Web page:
Chaplain’s Corner – Junior School

Spring is finally here! Time to open up the house and let the sunshine in. Clean those windows, tidy up the garden, grab a few garbage bags, go through all the cupboards, and throw away everything that has cluttered up the house.

Spring is also a great time to clear out the junk in our heads as well; all of the thoughts like, ‘Why me?’, ‘Why not me?’, ‘If only..’, ‘How could you let this happen?’, ‘What could I do better?’, ‘What could I have done differently?’, and ‘Why can’t I have what they have?’

The questions pile up like winter dust, with no answers in sight. Self-pity, negativity and doubt can make us feel like winter gloom. Thankfully God sends gentle reminders of His presence and willingness to journey with us – through good times and bad.

Recently a young couple I know posted on Facebook the news that they were having to move close the Royal Children’s Hospital for the next 6 months or so in order for their baby to receive treatment he needed in order to sustain life. This is particularly difficult for this young family as they are not from Melbourne, so this news meant that the whole family has to relocate. When I rang my friend to find out how she was travelling and coping with this news, I fully expected her to start complaining about how painful and difficult it was for her family to have to relocate and to spend so much time in hospital, particularly as this family are from regional Victoria and Melbourne is enduring much tougher restrictions. However, when she heard my voice she said with a smile, ‘Oh Janine, we have been blessed with such wonderful health care and we’ve been offered a room at Ronald McDonald House for our time in Melbourne.’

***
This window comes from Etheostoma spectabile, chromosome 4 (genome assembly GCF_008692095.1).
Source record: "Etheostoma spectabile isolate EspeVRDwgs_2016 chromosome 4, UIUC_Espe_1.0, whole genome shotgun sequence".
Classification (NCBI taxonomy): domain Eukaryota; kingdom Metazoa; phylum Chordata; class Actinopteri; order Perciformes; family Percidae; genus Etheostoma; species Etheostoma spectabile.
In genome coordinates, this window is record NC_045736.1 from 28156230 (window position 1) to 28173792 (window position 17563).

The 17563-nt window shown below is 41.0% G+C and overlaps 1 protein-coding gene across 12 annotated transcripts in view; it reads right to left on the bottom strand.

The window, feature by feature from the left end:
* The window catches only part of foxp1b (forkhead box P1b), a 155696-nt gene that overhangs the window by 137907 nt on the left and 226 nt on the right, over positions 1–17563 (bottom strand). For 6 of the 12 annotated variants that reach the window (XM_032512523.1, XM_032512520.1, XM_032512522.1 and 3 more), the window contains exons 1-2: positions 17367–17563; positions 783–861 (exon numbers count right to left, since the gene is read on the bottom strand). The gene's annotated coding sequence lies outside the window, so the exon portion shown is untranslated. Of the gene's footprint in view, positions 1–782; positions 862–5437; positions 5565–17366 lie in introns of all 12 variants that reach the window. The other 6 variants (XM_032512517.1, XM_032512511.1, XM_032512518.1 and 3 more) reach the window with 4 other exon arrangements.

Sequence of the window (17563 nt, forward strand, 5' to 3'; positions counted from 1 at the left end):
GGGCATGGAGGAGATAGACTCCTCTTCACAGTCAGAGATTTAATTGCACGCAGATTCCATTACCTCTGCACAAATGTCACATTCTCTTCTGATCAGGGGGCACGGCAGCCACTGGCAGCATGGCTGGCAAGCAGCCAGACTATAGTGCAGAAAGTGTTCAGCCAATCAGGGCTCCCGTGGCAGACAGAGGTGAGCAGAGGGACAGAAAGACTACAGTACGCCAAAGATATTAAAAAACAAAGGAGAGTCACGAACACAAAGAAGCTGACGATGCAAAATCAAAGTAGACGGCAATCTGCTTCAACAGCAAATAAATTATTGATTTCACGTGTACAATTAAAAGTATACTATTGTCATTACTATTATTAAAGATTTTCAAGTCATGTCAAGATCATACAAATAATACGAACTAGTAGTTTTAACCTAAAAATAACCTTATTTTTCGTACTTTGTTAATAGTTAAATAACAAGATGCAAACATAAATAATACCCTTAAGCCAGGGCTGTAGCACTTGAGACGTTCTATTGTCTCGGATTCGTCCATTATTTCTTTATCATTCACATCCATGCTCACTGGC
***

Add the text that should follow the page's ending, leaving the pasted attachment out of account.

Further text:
I know it sounds superficial but the first thought I had was, ‘A room at Ronald McDonald House is not much of a home for 6 months!’ I truly felt sorry for her. Yet, while it made me sad, she seemed perfectly fine with it and was looking at the good in a bad situation. For the rest of the day, the situation started unravelling in my head. Here I was with the imaginary world on my shoulders, yet I was walking on both feet with breath in my lungs, with a job that I enjoy, a warm home, a family who keep me sane (and entertained) and food in my refrigerator.

I started to pray, ‘God, I have got to get rid of this annoying habit of feeling sorry for myself when the most miniscule thing goes wrong in my day. I have so much to be thankful for, I should be skipping along during my one hour of exercise every day. But how do I do this? Where do I begin? How can I remember to cherish my life and savour the good?’

It was then that I heard that still small voice say, ‘You can start with every moment.’

I had to pause and laugh at myself. Of course! The journey of a thousand miles begins with one step, as does any big spring-cleaning job. If I could take every moment and enjoy it to its fullest, letting tomorrow take care of itself, in no time I would look back on a life of laughter and love.

So I turn up my music full-bore, dance around my kitchen and give a smile. The day looked better already. And as I venture through my suburb on my walk each day I noticed the spring buds and blossoms on trees everywhere. And God continues to perfect the work He started in me.

Janine de Paiva
Junior School Chaplain